1. Get Started: Emergency Tips
Is your short story assignment due tomorrow morning? These emergency tips may help. Good luck!
- Who is your protagonist, and what does he or she want?
(The athlete who wants her team to win the big game and the car crash victim who wants to survive are not unique or interesting enough.)
- When the story begins, what morally significant actions has he or she already taken towards that goal?
(“Morally significant” doesn’t mean your protagonist has to be conventionally “good”; rather, he or she should already have made a conscious choice, with repercussions that drive the rest of the story.)
- What unexpected consequences — directly related to the protagonist’s efforts to achieve the goal — ramp up the emotional energy of the story?
(Will the unexpected consequences force your protagonist to make yet another choice, leading to still more consequences?)
- What details from the setting, dialog, and tone help you tell the story?
(Things to cut: travel scenes, character A telling character B about something we just saw happening to character A, and phrases like “said happily” — it’s much better to say “bubbled” or “smirked” or “chortled.”)
- What morally significant choice does your protagonist make at the climax of the story?
(Your reader should care about the protagonist’s decision. Ideally, the reader shouldn’t see it coming.)
Drawing on real-life experiences, such as winning the big game, bouncing back after an illness or injury, or dealing with the death of a loved one, are attractive choices for students who are looking for… read more.
Ed. note: On July 11, 2011, this story won the Caine Prize for African Writing. Known as “the African Booker,” the Caine Prize is awarded annually for a short story in English by an African writer. The winner receives £10,000 and a residency at Georgetown University.
We are on our way to Budapest: Bastard and Chipo and Godknows and Sbho and Stina and me. We are going even though we are not allowed to cross Mzilikazi Road, even though Bastard is supposed to be watching his little sister Fraction, even though mother would kill me dead if she found out; we are going. There are guavas to steal in Budapest, and right now I’d die for guavas, or anything for that matter. My stomach feels like somebody just took a shovel and dug everything out.
Getting out of Paradise is not so hard since the mothers are busy with hair and talk. They just glance at us when we file past and then look away. We don’t have to worry about the men under the jacaranda either since their eyes never lift from the draughts. Only the little kids see us and want to follow, but Bastard just wallops the naked one at the front with a fist on his big head and they all turn back.
We are running when we hit the bush; Bastard at the front because he won country-game today and he thinks he rules, and then me and Godknows, Stina, and finally Chipo, who used to outrun everybody in Paradise but not anymore because her grandfather made her pregnant. After crossing Mzilikazi we slither through another bush, gallop along Hope Street past the big stadium with the glimmering benches we’ll never sit on. Finally we hit Budapest. We have to stop once for Chipo to rest.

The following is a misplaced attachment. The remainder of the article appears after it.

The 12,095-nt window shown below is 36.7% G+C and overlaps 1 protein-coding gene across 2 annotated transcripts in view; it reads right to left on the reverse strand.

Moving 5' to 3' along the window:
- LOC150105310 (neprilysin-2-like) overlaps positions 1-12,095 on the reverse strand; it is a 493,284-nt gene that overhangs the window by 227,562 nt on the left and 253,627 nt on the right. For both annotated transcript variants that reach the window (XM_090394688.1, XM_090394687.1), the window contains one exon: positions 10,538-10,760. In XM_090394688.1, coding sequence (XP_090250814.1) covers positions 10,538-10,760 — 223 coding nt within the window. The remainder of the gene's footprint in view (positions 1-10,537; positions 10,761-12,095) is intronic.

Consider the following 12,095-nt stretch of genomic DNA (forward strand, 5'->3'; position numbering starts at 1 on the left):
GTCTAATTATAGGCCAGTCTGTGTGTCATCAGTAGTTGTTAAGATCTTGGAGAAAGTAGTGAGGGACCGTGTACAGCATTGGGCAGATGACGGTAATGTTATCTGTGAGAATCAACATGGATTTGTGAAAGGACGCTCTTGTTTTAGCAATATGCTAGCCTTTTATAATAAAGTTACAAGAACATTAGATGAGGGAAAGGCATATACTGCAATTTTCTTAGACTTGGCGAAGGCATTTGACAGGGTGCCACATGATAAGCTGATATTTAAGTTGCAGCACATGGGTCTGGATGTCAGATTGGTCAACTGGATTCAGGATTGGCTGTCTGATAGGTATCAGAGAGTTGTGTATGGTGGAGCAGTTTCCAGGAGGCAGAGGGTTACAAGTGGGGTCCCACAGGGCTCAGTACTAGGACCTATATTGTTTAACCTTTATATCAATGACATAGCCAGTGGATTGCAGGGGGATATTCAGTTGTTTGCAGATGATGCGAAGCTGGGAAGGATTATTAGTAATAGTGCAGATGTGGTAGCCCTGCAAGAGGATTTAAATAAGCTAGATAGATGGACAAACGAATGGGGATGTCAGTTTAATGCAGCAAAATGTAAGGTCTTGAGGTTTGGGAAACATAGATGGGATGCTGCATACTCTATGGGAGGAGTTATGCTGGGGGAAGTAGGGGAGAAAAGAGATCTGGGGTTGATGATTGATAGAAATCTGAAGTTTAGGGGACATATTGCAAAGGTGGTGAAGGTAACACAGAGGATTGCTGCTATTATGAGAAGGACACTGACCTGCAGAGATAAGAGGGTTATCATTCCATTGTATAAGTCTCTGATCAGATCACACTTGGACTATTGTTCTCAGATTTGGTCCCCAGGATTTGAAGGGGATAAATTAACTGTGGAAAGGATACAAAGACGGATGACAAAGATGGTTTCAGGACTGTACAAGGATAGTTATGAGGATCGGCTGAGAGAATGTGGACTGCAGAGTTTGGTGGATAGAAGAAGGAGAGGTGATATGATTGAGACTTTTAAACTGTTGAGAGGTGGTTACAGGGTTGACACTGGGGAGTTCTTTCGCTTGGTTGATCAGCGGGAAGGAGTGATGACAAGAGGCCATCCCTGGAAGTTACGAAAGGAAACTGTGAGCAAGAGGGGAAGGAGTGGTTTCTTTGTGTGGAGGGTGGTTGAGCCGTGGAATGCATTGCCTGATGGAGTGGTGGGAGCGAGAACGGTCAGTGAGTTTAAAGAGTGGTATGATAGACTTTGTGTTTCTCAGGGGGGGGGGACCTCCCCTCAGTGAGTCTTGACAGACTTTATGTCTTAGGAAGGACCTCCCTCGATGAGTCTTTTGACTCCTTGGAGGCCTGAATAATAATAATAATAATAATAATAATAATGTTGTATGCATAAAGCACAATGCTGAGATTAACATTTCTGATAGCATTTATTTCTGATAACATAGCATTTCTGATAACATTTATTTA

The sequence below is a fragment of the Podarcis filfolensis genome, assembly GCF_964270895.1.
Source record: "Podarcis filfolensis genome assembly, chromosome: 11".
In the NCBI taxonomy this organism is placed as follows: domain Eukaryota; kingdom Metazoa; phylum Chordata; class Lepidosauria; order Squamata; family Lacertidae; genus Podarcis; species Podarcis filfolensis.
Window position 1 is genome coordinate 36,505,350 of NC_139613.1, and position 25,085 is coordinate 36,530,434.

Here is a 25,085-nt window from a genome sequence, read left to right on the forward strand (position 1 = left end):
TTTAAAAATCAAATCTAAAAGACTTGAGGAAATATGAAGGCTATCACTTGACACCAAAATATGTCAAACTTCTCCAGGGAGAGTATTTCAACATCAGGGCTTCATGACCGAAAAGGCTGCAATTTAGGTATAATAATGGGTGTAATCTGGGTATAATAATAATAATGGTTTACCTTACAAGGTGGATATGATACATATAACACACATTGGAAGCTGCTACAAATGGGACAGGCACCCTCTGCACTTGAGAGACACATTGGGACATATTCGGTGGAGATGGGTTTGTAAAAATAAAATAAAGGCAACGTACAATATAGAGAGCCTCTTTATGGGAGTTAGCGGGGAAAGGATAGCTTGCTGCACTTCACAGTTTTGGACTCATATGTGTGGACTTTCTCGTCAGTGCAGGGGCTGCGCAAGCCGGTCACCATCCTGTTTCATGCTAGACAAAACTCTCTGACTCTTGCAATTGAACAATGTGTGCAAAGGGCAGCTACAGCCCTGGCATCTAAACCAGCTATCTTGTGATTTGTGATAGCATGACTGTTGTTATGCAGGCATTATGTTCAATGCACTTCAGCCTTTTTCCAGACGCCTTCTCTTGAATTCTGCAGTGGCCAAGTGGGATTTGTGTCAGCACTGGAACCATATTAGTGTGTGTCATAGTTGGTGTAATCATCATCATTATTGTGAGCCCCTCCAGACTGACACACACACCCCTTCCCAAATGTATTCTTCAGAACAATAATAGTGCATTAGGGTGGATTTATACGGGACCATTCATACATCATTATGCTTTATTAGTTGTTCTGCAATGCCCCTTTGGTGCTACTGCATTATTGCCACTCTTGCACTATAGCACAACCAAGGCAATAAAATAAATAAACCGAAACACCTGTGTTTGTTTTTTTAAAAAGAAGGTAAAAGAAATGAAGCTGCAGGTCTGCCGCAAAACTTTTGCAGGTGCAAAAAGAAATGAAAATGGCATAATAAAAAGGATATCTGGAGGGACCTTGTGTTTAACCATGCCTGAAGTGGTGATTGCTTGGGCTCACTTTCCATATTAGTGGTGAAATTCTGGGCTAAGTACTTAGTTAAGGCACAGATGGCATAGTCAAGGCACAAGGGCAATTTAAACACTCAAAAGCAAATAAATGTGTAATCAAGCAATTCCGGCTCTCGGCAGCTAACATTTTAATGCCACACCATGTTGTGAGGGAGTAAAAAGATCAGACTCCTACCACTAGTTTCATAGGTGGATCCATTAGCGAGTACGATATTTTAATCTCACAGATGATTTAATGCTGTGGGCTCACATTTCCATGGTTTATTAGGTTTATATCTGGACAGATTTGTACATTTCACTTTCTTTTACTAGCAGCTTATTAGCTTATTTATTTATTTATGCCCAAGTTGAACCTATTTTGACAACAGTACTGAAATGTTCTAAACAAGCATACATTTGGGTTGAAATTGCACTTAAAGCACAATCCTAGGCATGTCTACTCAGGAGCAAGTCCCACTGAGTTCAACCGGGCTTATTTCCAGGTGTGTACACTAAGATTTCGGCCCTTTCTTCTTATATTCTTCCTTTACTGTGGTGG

“When are you going to have the baby anyway?” Bastard says. Bastard doesn’t like it when we have to stop for her. He even tried to get us not to play with her altogether.
“I’ll have it one day.”
“What’s one day? Tomorrow? Thursday? Next week?”
“Can’t you see her stomach is still small? The baby has to… red more.
Zimbabwe’s NoViolet Bulawayo has won the 2011 Caine Prize for African Writing, described as Africa’s
leading literary award, for her short story entitled ‘Hitting Budapest’
Translated from the Persian by Faridoun Farrokh
Who could imagine that the Shah, defeated and despondent, would leave his throne and his kingdom in the hands of some weird creatures (weird from my point of view) in beards, turbans, and black mantles? Who could foresee that aunt Badri’s house would be confiscated and that my father would die and be buried in Canada, of all places? We knew nothing about the cheats and tricks of the history. We couldn’t think that someday the impossible would become a fact of life.
We had a good life and believed that everything was in its right place. Apparently it wasn’t, and we weren’t aware. I was a senior in high school counting the days till I would enter the university. I would never have guessed that before long Tehran University would be closed and my dreams would fade away. Customarily, I spent the weekends at my aunt Badri’s. She had no children of her own, and her husband, Karim Pasha, lavished all his affection on the children in the family, especially on me—the favorite. He would even take me along with aunt Badri when he traveled abroad. Usually aunt Badri would wait for me at the school gate in her car, with a cigarette dangling from the corner of her mouth. Her bangs extended to eye-level, forcing her to tilt her head up to be able to see. She had an adolescent boy’s figure, lean and winsome, with long eyelashes, giving her an ingénue look. Sometimes she went out in the street wearing a tie, or her husband’s long, oversized coat.
After the installation of the Islamic regime, she refused to submit to the statute requiring women to wear the hijab. Instead, she would go out wearing her… read more.
The Granta Book of the African Short Story
edited by Helon Habila (Granta, £25)
Africa in the 21st century, carved into an ever-shifting kaleidoscope of countries (the latest being South Sudan), is no longer the empty space that once served to represent it on European maps. But African literature, to many outside the continent, tends to be a blank page, or at least a sparsely written one. In his introduction to The Granta Book of the African Short Story, the Nigerian writer Helon Habila laments the number of times he has attended a lecture on African literature that “begins and ends with Things Fall Apart, as if nothing has been written in Africa since 1958.” This new collection seeks to introduce readers to what he calls a “post-nationalist” generation of writers, those born largely after colonialism, for whom national politics are no longer a defining obsession—an obsession, Habila believes, that once restricted African writers’ ambition. “As long as people have freedom to think and discuss and travel and find fulfilment, and… read more.